Heading into a new decade, out of the Disco 70’s and into a decade filled with shell suits, the mighty Filofax, Margaret Thatcher, Ronald Reagan, Live Aid, the Space Shuttle, coal mine closures, various wars around the globe, genetic research, Ceefax and Teletext and the New Romantics. I’d spent most of my life in the 70’s, did we do okay?
During the first three years of the 1980’s we had two new Star Wars films, Empire and Jedi, more of those in other blogs. But apart from the afterglow of a galaxy far, far, away, there were other gems that have captured my imagination and stayed in my heart for over 40 years. Aw!
I’m mainly going to focus on the films that I actually attended the cinema to see as I have a whole new blog about the VHS years, video rental and inappropriate advertising. More of that later.
Greetings programs, when 1982 came around, computers were everywhere, arcade games, the Atari VCS, the ZX81 (I had one of those), and at the end of the 70’s a bunch of handheld electronic games and Tomorrow’s World was telling us about the future of musical entertainment, Compact Disks.
We had spent a lot of our time around computers, but what about going inside a computer and seeing what it is like to be a program from the inside.
TRON was released by Disney, written and directed by Steven Lisberger director of the 1980’s Animalympics to celebrate the Olympics in 1980. In fact Tron was originally conceived to be an animated film.
At that time PCs didn’t really exist in homes and computers were giant monolithic mainframes running secret programs and collecting data about you…. so the director through his interest in computer graphics decided to conceive a story about travelling into the computer.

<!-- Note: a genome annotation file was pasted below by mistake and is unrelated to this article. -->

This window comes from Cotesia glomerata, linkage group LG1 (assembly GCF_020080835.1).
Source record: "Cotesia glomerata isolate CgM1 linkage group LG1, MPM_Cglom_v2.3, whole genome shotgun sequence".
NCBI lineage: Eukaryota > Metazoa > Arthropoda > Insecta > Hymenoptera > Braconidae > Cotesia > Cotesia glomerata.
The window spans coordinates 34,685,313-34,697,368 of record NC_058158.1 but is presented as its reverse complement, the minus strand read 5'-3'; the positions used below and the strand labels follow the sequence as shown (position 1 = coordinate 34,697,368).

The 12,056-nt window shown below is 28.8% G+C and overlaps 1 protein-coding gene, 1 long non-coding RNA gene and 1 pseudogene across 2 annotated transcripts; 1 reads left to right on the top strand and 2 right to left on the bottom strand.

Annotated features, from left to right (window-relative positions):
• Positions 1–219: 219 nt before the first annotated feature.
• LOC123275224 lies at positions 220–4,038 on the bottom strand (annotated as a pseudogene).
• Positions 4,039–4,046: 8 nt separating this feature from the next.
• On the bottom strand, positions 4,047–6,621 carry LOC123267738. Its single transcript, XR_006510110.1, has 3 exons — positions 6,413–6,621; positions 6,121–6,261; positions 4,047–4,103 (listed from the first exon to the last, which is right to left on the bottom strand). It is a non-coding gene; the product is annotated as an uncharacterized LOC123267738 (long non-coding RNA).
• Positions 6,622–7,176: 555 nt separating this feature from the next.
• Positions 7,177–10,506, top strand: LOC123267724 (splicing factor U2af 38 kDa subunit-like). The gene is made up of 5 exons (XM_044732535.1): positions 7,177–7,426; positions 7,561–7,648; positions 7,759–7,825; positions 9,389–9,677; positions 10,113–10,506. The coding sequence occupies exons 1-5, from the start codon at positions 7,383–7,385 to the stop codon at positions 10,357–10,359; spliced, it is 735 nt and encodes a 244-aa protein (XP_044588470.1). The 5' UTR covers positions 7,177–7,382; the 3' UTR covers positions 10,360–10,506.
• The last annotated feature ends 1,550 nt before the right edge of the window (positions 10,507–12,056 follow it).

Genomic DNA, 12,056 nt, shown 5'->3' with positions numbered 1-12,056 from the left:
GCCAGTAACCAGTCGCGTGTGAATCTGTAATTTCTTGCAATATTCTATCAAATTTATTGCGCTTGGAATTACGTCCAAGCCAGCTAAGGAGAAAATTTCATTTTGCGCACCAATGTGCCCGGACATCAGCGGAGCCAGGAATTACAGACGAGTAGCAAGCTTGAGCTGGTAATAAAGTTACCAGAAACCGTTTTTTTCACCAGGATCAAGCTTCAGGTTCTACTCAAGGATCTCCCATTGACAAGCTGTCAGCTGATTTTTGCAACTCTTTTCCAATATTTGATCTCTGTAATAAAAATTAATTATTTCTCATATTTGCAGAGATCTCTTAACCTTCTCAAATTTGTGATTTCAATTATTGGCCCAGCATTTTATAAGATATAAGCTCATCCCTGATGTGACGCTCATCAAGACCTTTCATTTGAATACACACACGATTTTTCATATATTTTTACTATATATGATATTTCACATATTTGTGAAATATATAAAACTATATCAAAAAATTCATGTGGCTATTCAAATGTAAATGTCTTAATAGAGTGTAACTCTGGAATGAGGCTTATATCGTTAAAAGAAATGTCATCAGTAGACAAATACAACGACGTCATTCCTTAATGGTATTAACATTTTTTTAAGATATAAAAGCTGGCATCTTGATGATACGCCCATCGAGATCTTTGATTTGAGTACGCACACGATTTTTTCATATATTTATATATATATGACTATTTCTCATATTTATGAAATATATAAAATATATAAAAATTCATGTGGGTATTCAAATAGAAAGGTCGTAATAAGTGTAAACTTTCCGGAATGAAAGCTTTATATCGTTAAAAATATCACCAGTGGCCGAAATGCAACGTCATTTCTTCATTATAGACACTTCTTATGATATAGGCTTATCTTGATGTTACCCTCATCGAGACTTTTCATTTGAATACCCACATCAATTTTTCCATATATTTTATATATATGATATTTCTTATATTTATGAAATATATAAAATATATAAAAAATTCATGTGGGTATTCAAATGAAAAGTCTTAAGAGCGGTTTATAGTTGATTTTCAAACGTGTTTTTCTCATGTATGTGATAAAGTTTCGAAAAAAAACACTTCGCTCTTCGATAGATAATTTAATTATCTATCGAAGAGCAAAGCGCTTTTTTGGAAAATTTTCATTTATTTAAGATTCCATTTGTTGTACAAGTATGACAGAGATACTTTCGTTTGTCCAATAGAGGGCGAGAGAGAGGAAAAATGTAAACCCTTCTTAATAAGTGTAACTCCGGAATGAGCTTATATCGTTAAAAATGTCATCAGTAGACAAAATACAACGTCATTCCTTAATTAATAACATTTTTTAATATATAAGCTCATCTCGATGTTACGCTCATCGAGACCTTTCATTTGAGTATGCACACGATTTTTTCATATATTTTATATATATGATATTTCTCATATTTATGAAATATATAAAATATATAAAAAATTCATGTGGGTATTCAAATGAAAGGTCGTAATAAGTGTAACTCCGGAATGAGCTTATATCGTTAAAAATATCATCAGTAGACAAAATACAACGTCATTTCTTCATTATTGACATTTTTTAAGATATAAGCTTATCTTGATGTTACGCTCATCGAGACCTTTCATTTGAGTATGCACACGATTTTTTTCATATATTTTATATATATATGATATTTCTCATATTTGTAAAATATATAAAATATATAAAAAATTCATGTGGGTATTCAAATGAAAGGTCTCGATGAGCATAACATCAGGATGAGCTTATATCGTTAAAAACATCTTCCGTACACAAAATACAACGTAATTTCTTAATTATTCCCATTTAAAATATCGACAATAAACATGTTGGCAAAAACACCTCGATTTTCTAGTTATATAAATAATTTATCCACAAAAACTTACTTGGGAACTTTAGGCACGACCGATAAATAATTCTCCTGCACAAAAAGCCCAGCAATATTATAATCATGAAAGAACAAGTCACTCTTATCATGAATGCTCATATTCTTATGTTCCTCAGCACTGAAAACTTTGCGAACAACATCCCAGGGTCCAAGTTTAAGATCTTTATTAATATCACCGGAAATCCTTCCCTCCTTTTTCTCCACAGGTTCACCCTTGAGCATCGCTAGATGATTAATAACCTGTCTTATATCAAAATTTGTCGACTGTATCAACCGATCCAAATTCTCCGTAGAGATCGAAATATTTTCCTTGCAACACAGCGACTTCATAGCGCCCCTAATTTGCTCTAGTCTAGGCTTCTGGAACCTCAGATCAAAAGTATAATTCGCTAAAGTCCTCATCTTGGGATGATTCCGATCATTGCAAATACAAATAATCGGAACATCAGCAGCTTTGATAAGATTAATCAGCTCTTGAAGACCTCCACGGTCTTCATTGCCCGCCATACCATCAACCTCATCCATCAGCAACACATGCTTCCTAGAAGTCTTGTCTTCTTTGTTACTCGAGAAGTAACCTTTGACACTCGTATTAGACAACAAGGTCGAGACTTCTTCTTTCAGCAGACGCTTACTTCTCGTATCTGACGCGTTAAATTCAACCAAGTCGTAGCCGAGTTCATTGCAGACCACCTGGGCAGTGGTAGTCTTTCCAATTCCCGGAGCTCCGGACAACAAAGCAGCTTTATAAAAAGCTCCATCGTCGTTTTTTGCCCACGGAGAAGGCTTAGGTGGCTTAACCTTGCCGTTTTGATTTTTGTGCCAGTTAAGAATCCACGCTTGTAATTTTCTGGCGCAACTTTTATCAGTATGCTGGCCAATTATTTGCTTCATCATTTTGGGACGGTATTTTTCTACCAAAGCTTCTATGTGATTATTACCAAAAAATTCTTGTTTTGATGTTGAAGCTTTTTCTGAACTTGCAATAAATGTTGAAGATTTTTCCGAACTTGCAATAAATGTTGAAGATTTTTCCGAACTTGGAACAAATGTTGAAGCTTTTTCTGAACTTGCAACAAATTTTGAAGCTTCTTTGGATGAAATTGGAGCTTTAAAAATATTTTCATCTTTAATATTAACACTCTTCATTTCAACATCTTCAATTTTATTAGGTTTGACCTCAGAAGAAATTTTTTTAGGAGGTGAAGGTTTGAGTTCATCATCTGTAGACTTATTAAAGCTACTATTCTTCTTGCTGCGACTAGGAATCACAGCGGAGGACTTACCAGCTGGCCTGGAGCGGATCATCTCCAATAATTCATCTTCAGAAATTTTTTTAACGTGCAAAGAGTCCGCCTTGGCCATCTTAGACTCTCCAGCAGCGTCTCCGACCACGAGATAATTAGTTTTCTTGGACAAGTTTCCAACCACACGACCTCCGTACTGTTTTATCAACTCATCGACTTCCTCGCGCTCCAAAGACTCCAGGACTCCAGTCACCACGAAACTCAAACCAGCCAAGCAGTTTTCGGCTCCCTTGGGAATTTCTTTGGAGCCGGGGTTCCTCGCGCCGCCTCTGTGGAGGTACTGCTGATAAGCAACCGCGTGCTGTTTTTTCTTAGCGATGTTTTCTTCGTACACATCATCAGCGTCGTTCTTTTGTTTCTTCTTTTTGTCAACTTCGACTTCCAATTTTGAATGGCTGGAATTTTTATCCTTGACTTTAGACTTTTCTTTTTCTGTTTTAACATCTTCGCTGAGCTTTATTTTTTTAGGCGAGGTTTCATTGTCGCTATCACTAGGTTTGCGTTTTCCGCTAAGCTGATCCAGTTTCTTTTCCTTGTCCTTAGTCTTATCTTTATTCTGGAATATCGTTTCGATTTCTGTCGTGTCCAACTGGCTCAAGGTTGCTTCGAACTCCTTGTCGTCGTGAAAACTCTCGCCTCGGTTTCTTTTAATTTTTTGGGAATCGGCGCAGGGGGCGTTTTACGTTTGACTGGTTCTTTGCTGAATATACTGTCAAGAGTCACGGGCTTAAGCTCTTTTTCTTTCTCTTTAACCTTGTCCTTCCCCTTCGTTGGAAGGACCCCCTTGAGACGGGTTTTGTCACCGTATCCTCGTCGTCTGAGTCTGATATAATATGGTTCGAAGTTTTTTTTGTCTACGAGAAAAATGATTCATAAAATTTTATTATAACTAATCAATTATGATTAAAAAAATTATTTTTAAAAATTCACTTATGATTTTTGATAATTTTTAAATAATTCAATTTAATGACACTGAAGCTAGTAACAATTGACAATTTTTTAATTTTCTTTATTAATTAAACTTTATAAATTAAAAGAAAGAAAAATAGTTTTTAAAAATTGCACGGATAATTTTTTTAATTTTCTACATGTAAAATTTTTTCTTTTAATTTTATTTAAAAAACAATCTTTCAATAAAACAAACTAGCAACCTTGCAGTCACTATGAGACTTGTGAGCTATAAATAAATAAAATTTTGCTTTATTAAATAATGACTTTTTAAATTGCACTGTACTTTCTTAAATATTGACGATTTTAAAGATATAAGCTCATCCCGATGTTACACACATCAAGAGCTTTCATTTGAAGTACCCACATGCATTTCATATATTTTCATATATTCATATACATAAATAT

Earlier to promote Lisberger Studios they created the first animation featuring Tron. He did throw disks around but he wasn’t quite the Tron we know today.
It was the time when if you were creating programs on a Mainframe computer you had to plan ahead and book time using a monitor and keyboard that would simply be a window into the big room filling computer. The monitor you sat in front of was a simple dumb terminal, sending and receiving information from the main computer.
Lisberger had developed techniques to make line based drawings glow and took their near completed and developed story, storyboards and designs to Disney. It was different and experimental and it fit with Disney’s ethos to produce something unique and exciting which was away from their Herbie movies at that time. Plus video games were cool. So it was greenlit.
For the live action filming the costumes were black and white, filmed against black backgrounds so that the sets would be added and animated later.
The actors were filmed on black and white film, the individual films were projected onto another film and the shots were blown up creating a kind of black and white cells. They were split into five different areas per character, face, body, eyes, teeth and circuits some were positive and some were negative. So the faces, teeth and eyes were positive and the circuits were negative. What was filmed in black was now white so that they could be backlit to make the sections glow. It was a complicated live action animated film and that was before the true CGI animation was added.